Project – On recordThis profile is no longer actively maintained, with the information now possibly out of date
Project – On recordThis profile is no longer actively maintained, with the information now possibly out of date
What must happen
Zijin and the government of Peru must:
- Respect community rights and the results of the 2007 referendum.
- Investigate human rights violations against community members, clarify exactly what happened, identify those who are responsible, and bring them to justice.
- Stop the persecution of community members under investigation for terrorism.
- Acknowledge the company has operated illegally while exploring without community permission, and compensate the communities.
Located in the mountainous Piura region of Northern Peru along the border with Ecuador, the Rio Blanco mine is a 6,473 hectare (about 16,000 acres) copper and molybdenum concession. With an estimated 1.257 billion tons of copper, this planned open pit mine will be amongst the 20 largest copper mines in the world, if developed. It is predicted to produce about USD 1 billion worth of copper per year for at least twenty years. Zijin-owned Monterrico Metals began exploration of the mine following purchase in April 2007, and production is expected to begin in 2011. Residents of the local community protested the development of the mine and Zijin's investment in it on the grounds that it is an illegal concession without the consent of local communities as required by Peruvian law, and that pollution from the mine is infiltrating the regions waterways (on which local people depend for organic farming) and destroying the fragile cloud forest ecosystem.
The concession was first established in 2002 by the British company Monterrico Metals, and 90 percent of the company was later acquired by a consortium of Chinese companies headed by Zijin Mining Group Ltd. Together these companies have formed Rio Blanco Copper SA.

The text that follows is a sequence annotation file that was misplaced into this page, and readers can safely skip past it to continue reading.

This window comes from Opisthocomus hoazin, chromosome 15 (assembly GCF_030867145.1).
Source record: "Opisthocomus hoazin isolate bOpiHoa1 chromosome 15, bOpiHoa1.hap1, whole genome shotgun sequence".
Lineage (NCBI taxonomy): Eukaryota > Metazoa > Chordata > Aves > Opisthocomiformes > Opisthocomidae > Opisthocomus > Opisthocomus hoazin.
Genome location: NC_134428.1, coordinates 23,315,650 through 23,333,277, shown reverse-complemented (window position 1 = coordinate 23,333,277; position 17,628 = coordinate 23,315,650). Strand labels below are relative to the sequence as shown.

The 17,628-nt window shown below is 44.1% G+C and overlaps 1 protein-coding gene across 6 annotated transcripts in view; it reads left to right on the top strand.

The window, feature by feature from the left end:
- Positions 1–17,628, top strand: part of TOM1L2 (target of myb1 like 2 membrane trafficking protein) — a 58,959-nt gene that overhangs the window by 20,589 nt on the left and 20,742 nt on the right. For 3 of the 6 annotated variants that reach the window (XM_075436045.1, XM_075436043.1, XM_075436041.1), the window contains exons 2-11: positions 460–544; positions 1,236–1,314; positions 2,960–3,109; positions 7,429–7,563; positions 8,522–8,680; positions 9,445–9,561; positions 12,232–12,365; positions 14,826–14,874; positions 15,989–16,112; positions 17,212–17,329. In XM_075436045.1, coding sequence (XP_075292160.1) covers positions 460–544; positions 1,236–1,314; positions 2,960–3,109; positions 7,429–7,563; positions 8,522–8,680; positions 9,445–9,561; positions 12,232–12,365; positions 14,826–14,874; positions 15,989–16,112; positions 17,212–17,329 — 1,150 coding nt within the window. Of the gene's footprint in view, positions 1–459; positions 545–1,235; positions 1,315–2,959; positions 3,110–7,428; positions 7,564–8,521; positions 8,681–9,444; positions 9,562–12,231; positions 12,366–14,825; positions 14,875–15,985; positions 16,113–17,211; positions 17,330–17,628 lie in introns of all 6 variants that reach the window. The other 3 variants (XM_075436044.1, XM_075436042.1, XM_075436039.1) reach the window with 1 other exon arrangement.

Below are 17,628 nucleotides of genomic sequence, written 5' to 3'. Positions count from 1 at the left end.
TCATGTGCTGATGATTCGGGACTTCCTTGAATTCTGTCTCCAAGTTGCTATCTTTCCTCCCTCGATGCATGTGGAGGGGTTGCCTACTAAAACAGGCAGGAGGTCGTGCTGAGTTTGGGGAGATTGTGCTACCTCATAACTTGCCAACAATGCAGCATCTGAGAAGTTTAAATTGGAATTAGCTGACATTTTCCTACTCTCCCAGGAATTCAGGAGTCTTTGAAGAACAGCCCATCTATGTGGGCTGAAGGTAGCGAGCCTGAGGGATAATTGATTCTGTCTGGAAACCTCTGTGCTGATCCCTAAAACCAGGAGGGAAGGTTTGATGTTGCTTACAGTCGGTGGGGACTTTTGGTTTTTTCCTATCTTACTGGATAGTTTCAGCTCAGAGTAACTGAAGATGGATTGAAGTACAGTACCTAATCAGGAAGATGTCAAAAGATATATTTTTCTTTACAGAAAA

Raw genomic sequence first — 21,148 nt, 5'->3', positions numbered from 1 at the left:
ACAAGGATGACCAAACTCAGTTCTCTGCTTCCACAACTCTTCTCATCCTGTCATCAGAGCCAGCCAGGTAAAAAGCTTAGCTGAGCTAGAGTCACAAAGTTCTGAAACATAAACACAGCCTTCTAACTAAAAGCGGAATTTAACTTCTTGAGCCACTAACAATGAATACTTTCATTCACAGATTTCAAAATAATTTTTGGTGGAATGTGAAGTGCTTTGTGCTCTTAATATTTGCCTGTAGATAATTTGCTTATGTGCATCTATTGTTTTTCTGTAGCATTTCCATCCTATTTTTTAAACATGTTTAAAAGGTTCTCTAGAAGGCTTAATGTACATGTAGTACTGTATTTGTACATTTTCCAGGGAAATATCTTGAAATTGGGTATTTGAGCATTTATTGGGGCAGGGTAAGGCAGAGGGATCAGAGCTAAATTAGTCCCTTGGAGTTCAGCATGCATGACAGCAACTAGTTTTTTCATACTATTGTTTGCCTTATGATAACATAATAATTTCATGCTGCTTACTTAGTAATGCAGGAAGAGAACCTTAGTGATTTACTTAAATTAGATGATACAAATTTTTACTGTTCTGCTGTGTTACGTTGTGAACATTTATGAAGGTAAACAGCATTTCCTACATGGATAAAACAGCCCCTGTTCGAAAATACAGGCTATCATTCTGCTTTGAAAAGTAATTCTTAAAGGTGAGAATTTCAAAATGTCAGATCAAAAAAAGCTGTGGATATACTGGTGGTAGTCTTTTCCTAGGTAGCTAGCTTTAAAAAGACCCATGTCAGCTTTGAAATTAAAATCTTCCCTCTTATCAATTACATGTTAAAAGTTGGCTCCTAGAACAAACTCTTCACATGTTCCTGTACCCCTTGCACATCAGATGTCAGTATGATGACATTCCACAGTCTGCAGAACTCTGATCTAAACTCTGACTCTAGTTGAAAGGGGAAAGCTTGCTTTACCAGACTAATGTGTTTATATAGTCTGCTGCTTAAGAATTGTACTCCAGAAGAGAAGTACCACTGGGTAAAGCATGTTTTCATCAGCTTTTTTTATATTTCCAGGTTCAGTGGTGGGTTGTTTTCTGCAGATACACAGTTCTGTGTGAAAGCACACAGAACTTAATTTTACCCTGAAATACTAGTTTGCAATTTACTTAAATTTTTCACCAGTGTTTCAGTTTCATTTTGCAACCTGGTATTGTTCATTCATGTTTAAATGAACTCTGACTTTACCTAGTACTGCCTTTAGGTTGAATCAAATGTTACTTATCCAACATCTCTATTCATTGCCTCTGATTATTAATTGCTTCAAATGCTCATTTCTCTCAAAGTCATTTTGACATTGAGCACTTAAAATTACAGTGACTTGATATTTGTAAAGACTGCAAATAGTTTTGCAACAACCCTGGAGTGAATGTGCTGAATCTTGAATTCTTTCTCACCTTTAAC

Social and human rights impacts
Threat to local livelihoods
According to information from Oxfam America, the mine concession is in a forest region in the Huancabamba Mountains, which comprise a fragile biological corridor for endangered species such as tapirs and bears, and feeds major rivers running to the coast and into the Amazon River. Communities in this area rely mainly on farming for their livelihoods, and have successfully obtained organic certification so their avocado, banana, coffee and mango crops can be sold at a premium on the international markets. Many farmers also raise cattle and grow corn and other food crops to feed their families and sell on the local market. Pollution from the Rio Blanco Mine into the regions waterways puts at risk the organic certification that is the bread-and-butter for local farmers.
Local communities want to increase farming in the region, and have been working with Peru's Ministry of Agriculture to make more land available to them and boost production. As a result of their efforts they increased production of organic bananas by more than 40 percent in 2005. However, if the Rio Blanco mine goes forward it could open up additional areas of Piura to mining, and significantly change the entire region from one primarily oriented to farming, to an industrialized mining region.
Failure to obtain community authorization.
Under Peruvian law*, mining companies must obtain the two-thirds approval of local community assemblies before entering community land to do exploration or other activities. The owners of the mining concession failed to obtain this legal authorization when it entered the Rio Blanco project area in 2003. Further, a legal referendum held in September 2007 clearly displayed community members' strong opposition to the project. Thus its presence in the area does not comport with existing legal requirements, a point that has been sustained by Peru's national Public Defender's office.